Valerie Tereshchenko, a soloist with The Australian Ballet, this week won the prestigious Telstra Ballet Dancer Award for 2017. Picture: Toby Zerna
Valerie Tereshchenko, a soloist with The Australian Ballet, sometimes gets home to her tiny apartment to find that her mum Iryna has popped by and left some homemade borscht in the fridge.
It’s just another little act of support from a mother who grew up in Ukraine, captivated by re-runs of the ballet on a tiny black and white television set.
Iryna’s parents could never afford ballet lessons for her. So when Iryna migrated to Melbourne with husband Gregory and six-year-old daughter Valerie, she enrolled her daughter in ballet classes.
Iryna’s aim was only for Valerie to experience the art form she herself loved. But Valerie loves it too, and this week she won the prestigious $20,000 Telstra Ballet Dancer Award, recognising dedication and artistry by a performer in The Australian Ballet and judged by the company’s artistic director David McAllister and Cecily Ryan, Daily Telegraph head of lifestyle, among others.
Tereshchenko had ranked her chances so low against the other five finalists that she told Iryna and Gregory not to spend money on flying from Melbourne for the Sydney announcement.
Telstra Ballet Dancer of the Year winner Valerie Tereshchenko (at left) with the other award finalists, Jake Mangakahia (who took out the People’s Choice), Francois-Eloi Lavignac, Sharni Spencer, Drew Hedditch and Isobelle Dashwood. Picture: Toby Zerna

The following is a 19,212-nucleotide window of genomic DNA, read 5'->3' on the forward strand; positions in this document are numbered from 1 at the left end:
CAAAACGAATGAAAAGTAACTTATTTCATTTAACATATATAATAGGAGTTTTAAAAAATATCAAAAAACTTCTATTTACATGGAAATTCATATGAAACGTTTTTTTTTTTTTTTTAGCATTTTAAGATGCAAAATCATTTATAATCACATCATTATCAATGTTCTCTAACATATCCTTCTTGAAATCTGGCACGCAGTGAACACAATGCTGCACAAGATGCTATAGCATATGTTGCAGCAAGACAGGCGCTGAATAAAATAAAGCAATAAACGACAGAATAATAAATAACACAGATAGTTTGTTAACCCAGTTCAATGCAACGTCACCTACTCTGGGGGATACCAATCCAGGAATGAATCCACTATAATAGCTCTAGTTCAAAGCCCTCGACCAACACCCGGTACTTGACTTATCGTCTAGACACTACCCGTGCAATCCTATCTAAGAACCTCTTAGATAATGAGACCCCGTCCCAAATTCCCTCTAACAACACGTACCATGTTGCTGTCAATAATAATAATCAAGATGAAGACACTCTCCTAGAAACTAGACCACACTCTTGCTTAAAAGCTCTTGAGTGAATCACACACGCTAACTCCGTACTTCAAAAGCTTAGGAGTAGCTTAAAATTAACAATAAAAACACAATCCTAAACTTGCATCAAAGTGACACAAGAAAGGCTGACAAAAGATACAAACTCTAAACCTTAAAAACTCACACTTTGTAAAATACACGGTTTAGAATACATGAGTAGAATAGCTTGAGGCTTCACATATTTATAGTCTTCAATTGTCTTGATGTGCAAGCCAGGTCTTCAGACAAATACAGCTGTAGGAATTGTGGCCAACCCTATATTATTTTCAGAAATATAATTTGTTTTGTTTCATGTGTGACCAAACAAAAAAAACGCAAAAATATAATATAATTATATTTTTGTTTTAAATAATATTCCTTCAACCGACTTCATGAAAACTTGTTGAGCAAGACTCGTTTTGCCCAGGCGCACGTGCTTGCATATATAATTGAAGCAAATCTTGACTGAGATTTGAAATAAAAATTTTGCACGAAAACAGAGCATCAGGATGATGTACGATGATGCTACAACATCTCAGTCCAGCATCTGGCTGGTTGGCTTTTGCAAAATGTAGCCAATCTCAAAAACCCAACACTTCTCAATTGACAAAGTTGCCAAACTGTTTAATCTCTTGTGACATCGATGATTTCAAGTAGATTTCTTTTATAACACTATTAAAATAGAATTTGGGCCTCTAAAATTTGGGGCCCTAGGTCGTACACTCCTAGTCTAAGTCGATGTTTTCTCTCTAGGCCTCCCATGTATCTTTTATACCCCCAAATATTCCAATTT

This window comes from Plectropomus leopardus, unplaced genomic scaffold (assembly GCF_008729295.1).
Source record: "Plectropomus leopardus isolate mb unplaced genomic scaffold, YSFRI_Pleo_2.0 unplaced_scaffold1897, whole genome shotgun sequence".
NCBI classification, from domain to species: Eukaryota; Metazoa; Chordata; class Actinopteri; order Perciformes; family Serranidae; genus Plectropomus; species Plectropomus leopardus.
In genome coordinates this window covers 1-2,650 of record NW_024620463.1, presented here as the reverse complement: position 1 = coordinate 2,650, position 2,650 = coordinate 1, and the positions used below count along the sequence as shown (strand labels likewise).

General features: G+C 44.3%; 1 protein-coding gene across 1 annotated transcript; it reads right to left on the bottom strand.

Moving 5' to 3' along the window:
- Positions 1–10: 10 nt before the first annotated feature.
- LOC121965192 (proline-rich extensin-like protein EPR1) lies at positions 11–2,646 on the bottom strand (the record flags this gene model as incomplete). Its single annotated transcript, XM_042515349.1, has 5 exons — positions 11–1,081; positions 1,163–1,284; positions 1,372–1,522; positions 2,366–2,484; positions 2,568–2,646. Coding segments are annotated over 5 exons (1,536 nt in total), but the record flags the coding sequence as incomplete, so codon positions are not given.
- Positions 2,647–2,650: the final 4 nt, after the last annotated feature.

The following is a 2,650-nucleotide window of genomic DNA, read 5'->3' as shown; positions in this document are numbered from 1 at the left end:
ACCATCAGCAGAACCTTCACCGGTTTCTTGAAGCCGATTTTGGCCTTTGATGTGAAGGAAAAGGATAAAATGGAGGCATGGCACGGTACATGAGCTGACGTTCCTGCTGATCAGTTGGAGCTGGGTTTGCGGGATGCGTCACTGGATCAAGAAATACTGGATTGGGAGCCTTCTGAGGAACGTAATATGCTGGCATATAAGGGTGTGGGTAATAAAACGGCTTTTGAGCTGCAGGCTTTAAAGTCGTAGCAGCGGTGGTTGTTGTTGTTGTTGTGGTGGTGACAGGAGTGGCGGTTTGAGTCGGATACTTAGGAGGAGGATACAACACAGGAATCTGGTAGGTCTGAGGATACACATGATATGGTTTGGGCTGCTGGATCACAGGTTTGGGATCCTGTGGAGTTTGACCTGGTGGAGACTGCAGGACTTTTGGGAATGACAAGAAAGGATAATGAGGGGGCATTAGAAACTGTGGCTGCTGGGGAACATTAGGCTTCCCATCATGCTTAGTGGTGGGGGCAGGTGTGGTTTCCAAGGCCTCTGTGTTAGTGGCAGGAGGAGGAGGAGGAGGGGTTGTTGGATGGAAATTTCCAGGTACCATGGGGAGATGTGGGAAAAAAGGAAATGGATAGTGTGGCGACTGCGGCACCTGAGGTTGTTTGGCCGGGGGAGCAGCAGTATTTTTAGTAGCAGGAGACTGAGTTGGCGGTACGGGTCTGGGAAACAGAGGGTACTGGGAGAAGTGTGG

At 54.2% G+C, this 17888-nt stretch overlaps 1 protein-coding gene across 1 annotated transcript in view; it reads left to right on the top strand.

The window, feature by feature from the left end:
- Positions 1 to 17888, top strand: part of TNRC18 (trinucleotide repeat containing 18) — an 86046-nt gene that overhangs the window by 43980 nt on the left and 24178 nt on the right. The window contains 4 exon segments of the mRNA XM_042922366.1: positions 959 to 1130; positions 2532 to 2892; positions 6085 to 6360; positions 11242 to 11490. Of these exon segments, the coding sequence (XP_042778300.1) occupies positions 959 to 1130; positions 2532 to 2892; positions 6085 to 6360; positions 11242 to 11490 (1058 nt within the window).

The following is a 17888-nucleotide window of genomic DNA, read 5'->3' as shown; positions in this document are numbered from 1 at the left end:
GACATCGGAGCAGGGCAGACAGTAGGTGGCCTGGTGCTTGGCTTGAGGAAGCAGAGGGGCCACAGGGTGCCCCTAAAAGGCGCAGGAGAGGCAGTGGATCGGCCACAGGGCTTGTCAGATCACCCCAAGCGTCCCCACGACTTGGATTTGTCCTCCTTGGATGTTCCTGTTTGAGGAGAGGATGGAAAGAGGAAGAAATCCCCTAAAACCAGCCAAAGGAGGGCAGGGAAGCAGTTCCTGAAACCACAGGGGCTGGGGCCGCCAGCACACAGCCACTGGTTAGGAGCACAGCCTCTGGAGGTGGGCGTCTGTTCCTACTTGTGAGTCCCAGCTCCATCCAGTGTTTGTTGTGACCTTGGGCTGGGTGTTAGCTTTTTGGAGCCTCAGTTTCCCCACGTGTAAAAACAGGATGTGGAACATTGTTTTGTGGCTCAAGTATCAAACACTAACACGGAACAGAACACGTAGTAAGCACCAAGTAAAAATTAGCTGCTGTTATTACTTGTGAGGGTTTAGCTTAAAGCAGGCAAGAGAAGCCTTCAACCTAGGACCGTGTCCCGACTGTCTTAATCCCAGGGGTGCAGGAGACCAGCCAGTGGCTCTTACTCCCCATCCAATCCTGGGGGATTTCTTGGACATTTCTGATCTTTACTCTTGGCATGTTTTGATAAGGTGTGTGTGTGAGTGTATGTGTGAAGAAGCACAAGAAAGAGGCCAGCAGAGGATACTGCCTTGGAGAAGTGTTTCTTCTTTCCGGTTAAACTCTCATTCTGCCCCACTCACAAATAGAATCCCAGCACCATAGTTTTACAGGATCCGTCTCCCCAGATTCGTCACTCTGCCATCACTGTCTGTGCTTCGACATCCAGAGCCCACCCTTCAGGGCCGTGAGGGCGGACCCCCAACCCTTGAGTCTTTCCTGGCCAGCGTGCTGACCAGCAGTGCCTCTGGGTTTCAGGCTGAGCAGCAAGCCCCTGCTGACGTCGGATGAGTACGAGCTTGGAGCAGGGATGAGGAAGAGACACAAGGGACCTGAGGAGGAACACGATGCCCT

The presentation was made at the end of Tuesday’s opening night performance of Alice’s Adventures In Wonderland at the Capitol Theatre where Tereshchenko’s colleague, coryphee Jake Mangakahia, was also awarded the $5000 People’s Choice. Both had danced two roles each in Alice’s Adventures in Wonderland and were still in costume as “cards”.
Later that night, Tereshchenko sent her parents a selfie, holding her huge bouquet of flowers.
“They sent me one back holding two little glasses of wine and giving each other a kiss,” Tereshchenko says.
“They were so cute. They’re always surprised and shocked about these things. They never take anything for granted and say ‘we knew you would win’.”
In Ukraine, Gregory was a fighter pilot and Iryna worked in a laboratory testing fuel for the army. Settling in Melbourne they set up a shoe repair and clothing alteration shop in St Kilda, where they still work. Gregory makes model aircraft in his spare time.
“He can rattle off all the details of every plane,” Tereshchenko says.
She’s happy when her parents are proud of her.
“I do understand how much they have had to sacrifice in their lives and their dreams just for me. They believe in me sometimes more than I believe in myself,” she says.
Family is also close to Mangakahia’s heart. Raised a Mormon, he left The Australian Ballet in 2014 for missionary work in Canada where he used performance to inspire orphaned children to “create your own culture and your own stories”.
Jake Mangakahia, a dancer with The Australian Ballet, who this week won the People’s Choice in the Telstra Ballet Dancer Award for 2017. Picture: Toby Zerna
Two years later, he rejoined The Australian Ballet. This is his second Telstra People’s Choice award.
Like Tereshchenko, Mangakahia’s work ethic is huge. “It’s hard work being effortless,” he says.
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